Heritage Register - St. Paul's Anglican Church and Hall

Building Details
Name: St. Paul's Anglican Church and Hall
Address: 100 Chapel Street
Architectural Style: Gothic Revival
Building Use: Institutional
Year of Construction: 1931
Builder or Architect: J.C.M. Keith, Architect, Turley Brothers Contractors
Protected Heritage Property: Yes

Heritage Value Statement

St. Paul’s Anglican Church is significant as one of the oldest, continuously functioning parishes in British Columbia, linked to both the ecclesiastic history of the province and the earliest social and spiritual development of Nanaimo. Built on land given by the Hudson’s Bay Company in 1859, the current building is the third church on the site.

Built in 1931, St. Paul’s Anglican Church is an excellent and the only identified local example of Gothic Revival architecture, a popular style for churches in this period. The building’s modest proportions and minimal ornamentation reflect its construction during the Depression. St. Paul’s Anglican Church was designed by architect J.C.M. Keith, best known for Victoria’s landmark Christ Church Cathedral.

Keith was born in Scotland in 1858, the son of an Anglican clergyman. He settled in Victoria in 1891, and three years later won the competition to design Victoria’s landmark Christ Church Cathedral. Recommended by the Bishop, Keith’s first design for this church was rejected as too costly, estimated at $80,000 without furnishings. His second design was also rejected at being too expensive. His third and final design was built at a tender price of $23,296 by Turley Brothers of Parksville. The first service was held on January 3, 1932.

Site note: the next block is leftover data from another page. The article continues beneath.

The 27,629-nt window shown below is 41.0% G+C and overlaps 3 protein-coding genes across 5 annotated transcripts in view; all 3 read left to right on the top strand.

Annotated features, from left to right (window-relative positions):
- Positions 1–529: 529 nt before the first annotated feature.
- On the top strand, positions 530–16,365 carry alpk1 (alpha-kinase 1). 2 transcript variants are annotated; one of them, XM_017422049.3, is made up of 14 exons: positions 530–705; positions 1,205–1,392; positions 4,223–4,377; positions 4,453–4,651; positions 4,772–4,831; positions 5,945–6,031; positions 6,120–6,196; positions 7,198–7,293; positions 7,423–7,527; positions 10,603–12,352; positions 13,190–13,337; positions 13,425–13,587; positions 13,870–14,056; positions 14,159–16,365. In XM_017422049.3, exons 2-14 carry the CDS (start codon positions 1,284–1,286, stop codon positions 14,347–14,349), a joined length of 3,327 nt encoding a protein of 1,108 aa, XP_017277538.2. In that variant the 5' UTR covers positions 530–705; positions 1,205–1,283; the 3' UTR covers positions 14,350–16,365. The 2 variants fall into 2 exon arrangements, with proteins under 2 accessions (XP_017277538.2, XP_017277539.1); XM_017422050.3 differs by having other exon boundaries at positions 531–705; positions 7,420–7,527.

The exterior of the church is distinguished by its stained glass windows and decorative pre-cast concrete trim. The interior has survived in intact condition, including a fir plank ceiling, plastered walls, a stone baptismal font, oak altar railings and pulpit, and a large fir organ case. The perpetual light to the left of the altar is an original miner’s lamp, presented to Mr. Freeman in 1914 by the Wolfe Company of Germany when he was the manager of the Jingle Pot Mine.

The landscaped grounds in front of the church, combined with the adjacent Dallas Square Cenotaph plaza, form a significant park area at a busy downtown intersection. The front garden, with a winding path that leads to the main entry, creates a barrier from the street and a secluded, peaceful ambience appropriate to a church building.

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